But how to fuel this development drive without relying on fossil fuels? – Renewables seem the obvious answer, to Attenborough at least. Renewables are set to account for 95% of the net increase in global power capacity from now until 2025. The last decade has seen real progress in the renewable sector, between 2010 and 2017 global finance to developing countries in support of clean and renewable energy increased from $10bn to $21.3 bn.
“The living world is essentially solar-powered. The earth’s plants capture three trillion kilowatt-hours of solar energy each day.
That’s almost 20 times the energy we need… just from sunlight. Imagine if we phase out fossil fuels and run our world on the eternal energies of nature too. Sunlight, wind, water and geothermal.
At the turn of the century, Morocco relied on imported oil and gas for almost all of its energy. Today, it generates 40% of its needs at home from a network of renewable power plants, including the world’s largest solar farm. Sitting on the edge of the Sahara, and cabled directly into southern Europe, Morocco could be an exporter of solar energy by 2050. Within 20 years, renewables are predicted to be the world’s main source of power. But we can make them the only source.
It’s crazy that our banks and our pensions are investing in fossil fuel… when these are the very things that are jeopardizing the future that we are saving for.
A renewable future will be full of benefits. Energy everywhere will be more affordable. Our cities will be cleaner and quieter. And renewable energy will never run out.”
It is this more harmonious relationship with the planet’s resources that underpin environmentalism. Energy production throughout the industrial revolution was exploitative, based on consuming sedimented energy in the form of fossil fuels, energy that once used could not be reproduced. Harnessing renewable power is different.
“Forests are a fundamental component of our planet’s recovery. They are the best technology nature has for locking away carbon. And they are centres of biodiversity. Again, the two features work together. The wilder and more diverse forests are, the more effective they are at absorbing carbon from the atmosphere.
We must immediately halt deforestation everywhere… and grow crops like oil palm and soya only on land that was deforested long ago. After all, there’s plenty of it.
But we can do better than that.
A century ago, more than three quarters of Costa Rica was covered with forest. By the 1980s, uncontrolled logging had reduced this to just one quarter. The government decided to act, offering grants to landowners to replant native trees. In just 25 years, the forest has returned to cover half of Costa Rica once again. Just imagine if we achieve this on a global scale.
The return of the trees would absorb as much as two thirds of the carbon emissions that have been pumped into the atmosphere by our activities to date.”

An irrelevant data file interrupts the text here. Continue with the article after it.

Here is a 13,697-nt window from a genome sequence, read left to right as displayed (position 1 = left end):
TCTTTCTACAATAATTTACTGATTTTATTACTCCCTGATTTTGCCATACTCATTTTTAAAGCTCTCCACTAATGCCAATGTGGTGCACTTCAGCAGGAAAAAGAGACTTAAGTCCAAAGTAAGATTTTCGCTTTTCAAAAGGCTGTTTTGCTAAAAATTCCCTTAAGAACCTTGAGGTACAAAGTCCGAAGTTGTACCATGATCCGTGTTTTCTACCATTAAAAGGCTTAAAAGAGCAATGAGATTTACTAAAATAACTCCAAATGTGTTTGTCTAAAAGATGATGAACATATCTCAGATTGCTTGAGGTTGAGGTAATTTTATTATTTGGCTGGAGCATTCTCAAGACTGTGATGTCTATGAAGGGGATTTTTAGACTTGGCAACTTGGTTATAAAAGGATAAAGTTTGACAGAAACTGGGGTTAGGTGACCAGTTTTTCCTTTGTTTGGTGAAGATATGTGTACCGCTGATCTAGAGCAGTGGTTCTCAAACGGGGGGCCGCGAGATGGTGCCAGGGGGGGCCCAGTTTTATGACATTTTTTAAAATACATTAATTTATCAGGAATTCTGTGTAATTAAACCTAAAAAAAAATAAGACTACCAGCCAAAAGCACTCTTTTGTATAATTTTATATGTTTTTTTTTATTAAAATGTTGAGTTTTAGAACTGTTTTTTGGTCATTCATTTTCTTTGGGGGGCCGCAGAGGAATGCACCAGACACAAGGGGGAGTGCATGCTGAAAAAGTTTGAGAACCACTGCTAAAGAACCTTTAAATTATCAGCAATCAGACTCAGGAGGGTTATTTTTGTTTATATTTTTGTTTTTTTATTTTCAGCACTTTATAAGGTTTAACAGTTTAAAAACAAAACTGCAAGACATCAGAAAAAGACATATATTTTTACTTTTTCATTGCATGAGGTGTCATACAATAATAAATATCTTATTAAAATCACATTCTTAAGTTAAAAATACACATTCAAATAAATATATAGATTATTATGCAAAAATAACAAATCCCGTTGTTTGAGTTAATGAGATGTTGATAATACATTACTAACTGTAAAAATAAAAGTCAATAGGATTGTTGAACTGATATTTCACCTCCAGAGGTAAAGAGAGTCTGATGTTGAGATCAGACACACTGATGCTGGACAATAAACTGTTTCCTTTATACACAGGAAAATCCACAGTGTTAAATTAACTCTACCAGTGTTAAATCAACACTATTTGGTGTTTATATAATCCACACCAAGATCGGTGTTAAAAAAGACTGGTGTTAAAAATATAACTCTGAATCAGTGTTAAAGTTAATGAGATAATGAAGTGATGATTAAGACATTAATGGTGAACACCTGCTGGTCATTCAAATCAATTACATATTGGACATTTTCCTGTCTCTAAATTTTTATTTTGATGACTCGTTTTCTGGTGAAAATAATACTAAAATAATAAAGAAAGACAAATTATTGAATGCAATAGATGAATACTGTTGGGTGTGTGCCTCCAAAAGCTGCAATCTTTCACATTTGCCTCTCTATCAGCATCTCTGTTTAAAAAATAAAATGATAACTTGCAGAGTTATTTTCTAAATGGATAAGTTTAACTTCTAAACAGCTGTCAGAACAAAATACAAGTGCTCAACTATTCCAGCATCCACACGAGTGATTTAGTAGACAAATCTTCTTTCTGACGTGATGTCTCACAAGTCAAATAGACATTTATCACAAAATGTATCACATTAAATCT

Hope remains: the Rainforest Trust are a prime example of a fantastic organisation who are protecting our planet’s trees (11 million of them, in fact).
Furthermore, what is distinctive about the Trust, is that the methods they use – land purchase, designation and land titling – all protect rainforest on a permanent basis. 92% of the project areas our partners protect have had less than 5% deforestation since their creation. Many of the projects go all the way back to 1988.
We began this article with a vision of the future that was stark and bleak. An uninhabitable planet, ravaged by heat and populated by refugees. Between then and now we have discussed how we might avoid that fate, and secure a greener, happier future.
“When you think about it, we’re completing a journey. Ten thousand years ago, as hunter-gatherers, we lived a sustainable life because that was the only option. All these years later, it’s once again the only option. We need to rediscover… how to be sustainable…
If we can change the way we live on Earth, an alternative future comes into view. In this future, we discover ways to benefit from our land that help, rather than hinder, wilderness. Ways to fish our seas that enable them to come quickly back to life. And ways to harvest our forests sustainably. We will finally learn how to work with nature rather than against it.
In the end, after a lifetime’s exploration of the living world, I’m certain of one thing. This is not about saving our planet… it’s about saving ourselves.
There are many differences between humans and the rest of the species on earth, but one that has been expressed is that we alone are able to imagine the future. For a long time, I and perhaps you have dreaded that future.
But it’s now becoming apparent that it’s not all doom and gloom. There’s a chance for us to make amends, to complete our journey of development, manage our impact, and once again become a species in balance with nature. All we need is the will to do so. We now have the opportunity to create the perfect home for ourselves, and restore the rich, healthy, and wonderful world that we inherited. Just imagine that.”
To ensure a green future, check out our Rainforest Protection Programmes.
fund the protection of them, rainforests are the planets lungs,